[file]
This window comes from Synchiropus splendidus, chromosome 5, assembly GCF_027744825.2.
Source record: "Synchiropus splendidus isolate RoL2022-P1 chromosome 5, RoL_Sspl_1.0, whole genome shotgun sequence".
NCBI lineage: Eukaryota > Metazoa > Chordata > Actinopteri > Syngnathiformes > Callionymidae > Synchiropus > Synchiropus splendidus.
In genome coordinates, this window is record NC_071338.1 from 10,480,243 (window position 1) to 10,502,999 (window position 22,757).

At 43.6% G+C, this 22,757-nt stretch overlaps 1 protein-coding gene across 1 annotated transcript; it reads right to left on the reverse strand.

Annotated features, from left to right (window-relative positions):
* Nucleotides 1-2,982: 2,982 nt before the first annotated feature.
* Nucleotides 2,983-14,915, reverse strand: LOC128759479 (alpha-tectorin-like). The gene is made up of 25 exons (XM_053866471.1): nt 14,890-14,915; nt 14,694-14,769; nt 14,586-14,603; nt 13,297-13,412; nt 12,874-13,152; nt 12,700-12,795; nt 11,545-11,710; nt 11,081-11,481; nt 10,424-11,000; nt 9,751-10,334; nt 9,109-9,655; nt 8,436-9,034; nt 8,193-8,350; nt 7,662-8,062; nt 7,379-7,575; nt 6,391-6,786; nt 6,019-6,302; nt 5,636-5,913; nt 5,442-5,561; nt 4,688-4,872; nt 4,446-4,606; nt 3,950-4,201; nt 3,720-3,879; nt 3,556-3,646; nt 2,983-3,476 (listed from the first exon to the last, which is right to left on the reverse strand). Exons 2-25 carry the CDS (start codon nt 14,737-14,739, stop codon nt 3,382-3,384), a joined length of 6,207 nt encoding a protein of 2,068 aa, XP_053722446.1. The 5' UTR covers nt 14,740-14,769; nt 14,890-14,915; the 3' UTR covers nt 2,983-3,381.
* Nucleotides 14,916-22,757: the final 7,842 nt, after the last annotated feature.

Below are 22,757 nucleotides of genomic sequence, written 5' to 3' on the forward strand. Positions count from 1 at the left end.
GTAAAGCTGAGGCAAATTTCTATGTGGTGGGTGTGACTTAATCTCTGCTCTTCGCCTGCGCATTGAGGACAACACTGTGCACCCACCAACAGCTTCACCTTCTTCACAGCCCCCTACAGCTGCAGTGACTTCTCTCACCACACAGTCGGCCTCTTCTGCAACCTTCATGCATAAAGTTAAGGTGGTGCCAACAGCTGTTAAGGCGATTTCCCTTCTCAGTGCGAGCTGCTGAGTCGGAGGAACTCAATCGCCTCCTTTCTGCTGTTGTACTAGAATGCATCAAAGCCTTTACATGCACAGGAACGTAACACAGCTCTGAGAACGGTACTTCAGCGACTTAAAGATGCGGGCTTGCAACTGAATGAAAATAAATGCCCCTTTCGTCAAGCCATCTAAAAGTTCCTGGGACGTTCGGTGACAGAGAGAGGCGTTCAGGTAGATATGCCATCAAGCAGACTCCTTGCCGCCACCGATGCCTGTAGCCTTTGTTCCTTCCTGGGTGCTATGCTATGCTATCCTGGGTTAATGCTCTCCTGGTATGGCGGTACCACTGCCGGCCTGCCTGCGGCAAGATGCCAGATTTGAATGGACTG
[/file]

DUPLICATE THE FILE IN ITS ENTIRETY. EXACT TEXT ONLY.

This window comes from Synchiropus splendidus, chromosome 5, assembly GCF_027744825.2.
Source record: "Synchiropus splendidus isolate RoL2022-P1 chromosome 5, RoL_Sspl_1.0, whole genome shotgun sequence".
NCBI lineage: Eukaryota > Metazoa > Chordata > Actinopteri > Syngnathiformes > Callionymidae > Synchiropus > Synchiropus splendidus.
In genome coordinates, this window is record NC_071338.1 from 10,480,243 (window position 1) to 10,502,999 (window position 22,757).

At 43.6% G+C, this 22,757-nt stretch overlaps 1 protein-coding gene across 1 annotated transcript; it reads right to left on the reverse strand.

Annotated features, from left to right (window-relative positions):
* Nucleotides 1-2,982: 2,982 nt before the first annotated feature.
* Nucleotides 2,983-14,915, reverse strand: LOC128759479 (alpha-tectorin-like). The gene is made up of 25 exons (XM_053866471.1): nt 14,890-14,915; nt 14,694-14,769; nt 14,586-14,603; nt 13,297-13,412; nt 12,874-13,152; nt 12,700-12,795; nt 11,545-11,710; nt 11,081-11,481; nt 10,424-11,000; nt 9,751-10,334; nt 9,109-9,655; nt 8,436-9,034; nt 8,193-8,350; nt 7,662-8,062; nt 7,379-7,575; nt 6,391-6,786; nt 6,019-6,302; nt 5,636-5,913; nt 5,442-5,561; nt 4,688-4,872; nt 4,446-4,606; nt 3,950-4,201; nt 3,720-3,879; nt 3,556-3,646; nt 2,983-3,476 (listed from the first exon to the last, which is right to left on the reverse strand). Exons 2-25 carry the CDS (start codon nt 14,737-14,739, stop codon nt 3,382-3,384), a joined length of 6,207 nt encoding a protein of 2,068 aa, XP_053722446.1. The 5' UTR covers nt 14,740-14,769; nt 14,890-14,915; the 3' UTR covers nt 2,983-3,381.
* Nucleotides 14,916-22,757: the final 7,842 nt, after the last annotated feature.

Below are 22,757 nucleotides of genomic sequence, written 5' to 3' on the forward strand. Positions count from 1 at the left end.
GTAAAGCTGAGGCAAATTTCTATGTGGTGGGTGTGACTTAATCTCTGCTCTTCGCCTGCGCATTGAGGACAACACTGTGCACCCACCAACAGCTTCACCTTCTTCACAGCCCCCTACAGCTGCAGTGACTTCTCTCACCACACAGTCGGCCTCTTCTGCAACCTTCATGCATAAAGTTAAGGTGGTGCCAACAGCTGTTAAGGCGATTTCCCTTCTCAGTGCGAGCTGCTGAGTCGGAGGAACTCAATCGCCTCCTTTCTGCTGTTGTACTAGAATGCATCAAAGCCTTTACATGCACAGGAACGTAACACAGCTCTGAGAACGGTACTTCAGCGACTTAAAGATGCGGGCTTGCAACTGAATGAAAATAAATGCCCCTTTCGTCAAGCCATCTAAAAGTTCCTGGGACGTTCGGTGACAGAGAGAGGCGTTCAGGTAGATATGCCATCAAGCAGACTCCTTGCCGCCACCGATGCCTGTAGCCTTTGTTCCTTCCTGGGTGCTATGCTATGCTATCCTGGGTTAATGCTCTCCTGGTATGGCGGTACCACTGCCGGCCTGCCTGCGGCAAGATGCCAGATTTGAATGGACTG